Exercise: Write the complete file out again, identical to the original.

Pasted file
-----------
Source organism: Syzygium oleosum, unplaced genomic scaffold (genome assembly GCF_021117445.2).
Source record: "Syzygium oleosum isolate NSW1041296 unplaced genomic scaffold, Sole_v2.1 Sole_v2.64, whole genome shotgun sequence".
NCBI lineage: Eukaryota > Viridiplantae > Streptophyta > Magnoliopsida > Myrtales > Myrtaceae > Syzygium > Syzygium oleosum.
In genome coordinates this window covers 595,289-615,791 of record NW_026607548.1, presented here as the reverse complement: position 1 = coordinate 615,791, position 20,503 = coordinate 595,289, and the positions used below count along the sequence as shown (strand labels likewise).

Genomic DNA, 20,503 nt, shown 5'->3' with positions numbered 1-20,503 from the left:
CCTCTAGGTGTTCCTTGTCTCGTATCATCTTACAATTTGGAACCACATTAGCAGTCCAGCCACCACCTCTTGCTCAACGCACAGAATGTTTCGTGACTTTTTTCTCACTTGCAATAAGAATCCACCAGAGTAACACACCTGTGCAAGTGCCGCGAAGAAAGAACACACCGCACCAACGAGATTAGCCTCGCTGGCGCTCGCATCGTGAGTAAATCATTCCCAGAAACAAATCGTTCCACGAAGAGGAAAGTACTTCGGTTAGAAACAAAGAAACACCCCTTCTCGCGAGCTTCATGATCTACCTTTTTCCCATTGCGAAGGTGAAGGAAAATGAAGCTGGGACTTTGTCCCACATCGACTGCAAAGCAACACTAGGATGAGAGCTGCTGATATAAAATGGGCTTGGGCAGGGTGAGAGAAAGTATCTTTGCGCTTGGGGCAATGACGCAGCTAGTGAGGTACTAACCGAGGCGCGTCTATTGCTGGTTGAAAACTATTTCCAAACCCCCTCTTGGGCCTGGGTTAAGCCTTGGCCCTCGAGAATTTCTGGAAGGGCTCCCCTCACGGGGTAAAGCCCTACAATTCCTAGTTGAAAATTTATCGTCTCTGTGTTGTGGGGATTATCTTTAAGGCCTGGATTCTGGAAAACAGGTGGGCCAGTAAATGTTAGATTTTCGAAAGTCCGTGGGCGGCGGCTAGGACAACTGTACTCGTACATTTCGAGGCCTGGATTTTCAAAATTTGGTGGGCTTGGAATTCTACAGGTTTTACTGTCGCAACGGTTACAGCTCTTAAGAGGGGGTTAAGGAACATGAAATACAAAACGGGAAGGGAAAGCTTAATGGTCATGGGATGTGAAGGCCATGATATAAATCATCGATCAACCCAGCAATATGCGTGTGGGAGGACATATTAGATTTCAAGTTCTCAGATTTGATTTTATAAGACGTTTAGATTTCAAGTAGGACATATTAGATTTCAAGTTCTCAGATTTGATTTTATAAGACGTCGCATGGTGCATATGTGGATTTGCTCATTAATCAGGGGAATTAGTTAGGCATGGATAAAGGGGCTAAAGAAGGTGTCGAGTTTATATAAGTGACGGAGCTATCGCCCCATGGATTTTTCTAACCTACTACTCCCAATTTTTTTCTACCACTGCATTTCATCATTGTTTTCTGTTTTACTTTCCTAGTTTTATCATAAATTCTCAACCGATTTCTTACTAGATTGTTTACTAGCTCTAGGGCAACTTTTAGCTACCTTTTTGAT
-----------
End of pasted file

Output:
Source organism: Syzygium oleosum, unplaced genomic scaffold (genome assembly GCF_021117445.2).
Source record: "Syzygium oleosum isolate NSW1041296 unplaced genomic scaffold, Sole_v2.1 Sole_v2.64, whole genome shotgun sequence".
NCBI lineage: Eukaryota > Viridiplantae > Streptophyta > Magnoliopsida > Myrtales > Myrtaceae > Syzygium > Syzygium oleosum.
In genome coordinates this window covers 595,289-615,791 of record NW_026607548.1, presented here as the reverse complement: position 1 = coordinate 615,791, position 20,503 = coordinate 595,289, and the positions used below count along the sequence as shown (strand labels likewise).

Genomic DNA, 20,503 nt, shown 5'->3' with positions numbered 1-20,503 from the left:
CCTCTAGGTGTTCCTTGTCTCGTATCATCTTACAATTTGGAACCACATTAGCAGTCCAGCCACCACCTCTTGCTCAACGCACAGAATGTTTCGTGACTTTTTTCTCACTTGCAATAAGAATCCACCAGAGTAACACACCTGTGCAAGTGCCGCGAAGAAAGAACACACCGCACCAACGAGATTAGCCTCGCTGGCGCTCGCATCGTGAGTAAATCATTCCCAGAAACAAATCGTTCCACGAAGAGGAAAGTACTTCGGTTAGAAACAAAGAAACACCCCTTCTCGCGAGCTTCATGATCTACCTTTTTCCCATTGCGAAGGTGAAGGAAAATGAAGCTGGGACTTTGTCCCACATCGACTGCAAAGCAACACTAGGATGAGAGCTGCTGATATAAAATGGGCTTGGGCAGGGTGAGAGAAAGTATCTTTGCGCTTGGGGCAATGACGCAGCTAGTGAGGTACTAACCGAGGCGCGTCTATTGCTGGTTGAAAACTATTTCCAAACCCCCTCTTGGGCCTGGGTTAAGCCTTGGCCCTCGAGAATTTCTGGAAGGGCTCCCCTCACGGGGTAAAGCCCTACAATTCCTAGTTGAAAATTTATCGTCTCTGTGTTGTGGGGATTATCTTTAAGGCCTGGATTCTGGAAAACAGGTGGGCCAGTAAATGTTAGATTTTCGAAAGTCCGTGGGCGGCGGCTAGGACAACTGTACTCGTACATTTCGAGGCCTGGATTTTCAAAATTTGGTGGGCTTGGAATTCTACAGGTTTTACTGTCGCAACGGTTACAGCTCTTAAGAGGGGGTTAAGGAACATGAAATACAAAACGGGAAGGGAAAGCTTAATGGTCATGGGATGTGAAGGCCATGATATAAATCATCGATCAACCCAGCAATATGCGTGTGGGAGGACATATTAGATTTCAAGTTCTCAGATTTGATTTTATAAGACGTTTAGATTTCAAGTAGGACATATTAGATTTCAAGTTCTCAGATTTGATTTTATAAGACGTCGCATGGTGCATATGTGGATTTGCTCATTAATCAGGGGAATTAGTTAGGCATGGATAAAGGGGCTAAAGAAGGTGTCGAGTTTATATAAGTGACGGAGCTATCGCCCCATGGATTTTTCTAACCTACTACTCCCAATTTTTTTCTACCACTGCATTTCATCATTGTTTTCTGTTTTACTTTCCTAGTTTTATCATAAATTCTCAACCGATTTCTTACTAGATTGTTTACTAGCTCTAGGGCAACTTTTAGCTACCTTTTTGAT